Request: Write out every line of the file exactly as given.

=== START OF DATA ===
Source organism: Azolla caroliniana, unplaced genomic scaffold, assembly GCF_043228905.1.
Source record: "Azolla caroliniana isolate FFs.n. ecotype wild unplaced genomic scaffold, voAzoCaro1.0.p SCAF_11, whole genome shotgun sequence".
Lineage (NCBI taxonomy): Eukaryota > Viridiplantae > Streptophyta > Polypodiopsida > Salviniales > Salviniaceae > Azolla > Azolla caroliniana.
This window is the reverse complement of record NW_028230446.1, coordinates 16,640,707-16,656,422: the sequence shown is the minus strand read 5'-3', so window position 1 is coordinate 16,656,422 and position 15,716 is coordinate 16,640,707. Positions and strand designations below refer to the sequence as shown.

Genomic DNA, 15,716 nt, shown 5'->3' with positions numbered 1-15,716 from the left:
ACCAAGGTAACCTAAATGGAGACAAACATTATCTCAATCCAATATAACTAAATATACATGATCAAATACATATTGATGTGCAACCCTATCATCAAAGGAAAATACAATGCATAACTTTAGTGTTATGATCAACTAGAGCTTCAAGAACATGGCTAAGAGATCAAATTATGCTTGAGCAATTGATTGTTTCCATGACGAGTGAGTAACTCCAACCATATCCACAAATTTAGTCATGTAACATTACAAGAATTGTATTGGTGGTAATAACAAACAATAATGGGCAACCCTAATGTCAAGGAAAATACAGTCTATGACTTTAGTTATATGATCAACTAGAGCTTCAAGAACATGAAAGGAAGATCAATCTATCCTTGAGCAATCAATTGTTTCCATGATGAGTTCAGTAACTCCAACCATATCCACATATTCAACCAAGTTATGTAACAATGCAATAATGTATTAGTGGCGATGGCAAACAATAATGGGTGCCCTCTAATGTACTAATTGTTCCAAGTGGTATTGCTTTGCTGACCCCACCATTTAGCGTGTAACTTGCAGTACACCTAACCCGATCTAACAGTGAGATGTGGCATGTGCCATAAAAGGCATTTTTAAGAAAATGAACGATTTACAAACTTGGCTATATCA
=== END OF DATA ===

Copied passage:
Source organism: Azolla caroliniana, unplaced genomic scaffold, assembly GCF_043228905.1.
Source record: "Azolla caroliniana isolate FFs.n. ecotype wild unplaced genomic scaffold, voAzoCaro1.0.p SCAF_11, whole genome shotgun sequence".
Lineage (NCBI taxonomy): Eukaryota > Viridiplantae > Streptophyta > Polypodiopsida > Salviniales > Salviniaceae > Azolla > Azolla caroliniana.
This window is the reverse complement of record NW_028230446.1, coordinates 16,640,707-16,656,422: the sequence shown is the minus strand read 5'-3', so window position 1 is coordinate 16,656,422 and position 15,716 is coordinate 16,640,707. Positions and strand designations below refer to the sequence as shown.

Genomic DNA, 15,716 nt, shown 5'->3' with positions numbered 1-15,716 from the left:
ACCAAGGTAACCTAAATGGAGACAAACATTATCTCAATCCAATATAACTAAATATACATGATCAAATACATATTGATGTGCAACCCTATCATCAAAGGAAAATACAATGCATAACTTTAGTGTTATGATCAACTAGAGCTTCAAGAACATGGCTAAGAGATCAAATTATGCTTGAGCAATTGATTGTTTCCATGACGAGTGAGTAACTCCAACCATATCCACAAATTTAGTCATGTAACATTACAAGAATTGTATTGGTGGTAATAACAAACAATAATGGGCAACCCTAATGTCAAGGAAAATACAGTCTATGACTTTAGTTATATGATCAACTAGAGCTTCAAGAACATGAAAGGAAGATCAATCTATCCTTGAGCAATCAATTGTTTCCATGATGAGTTCAGTAACTCCAACCATATCCACATATTCAACCAAGTTATGTAACAATGCAATAATGTATTAGTGGCGATGGCAAACAATAATGGGTGCCCTCTAATGTACTAATTGTTCCAAGTGGTATTGCTTTGCTGACCCCACCATTTAGCGTGTAACTTGCAGTACACCTAACCCGATCTAACAGTGAGATGTGGCATGTGCCATAAAAGGCATTTTTAAGAAAATGAACGATTTACAAACTTGGCTATATCA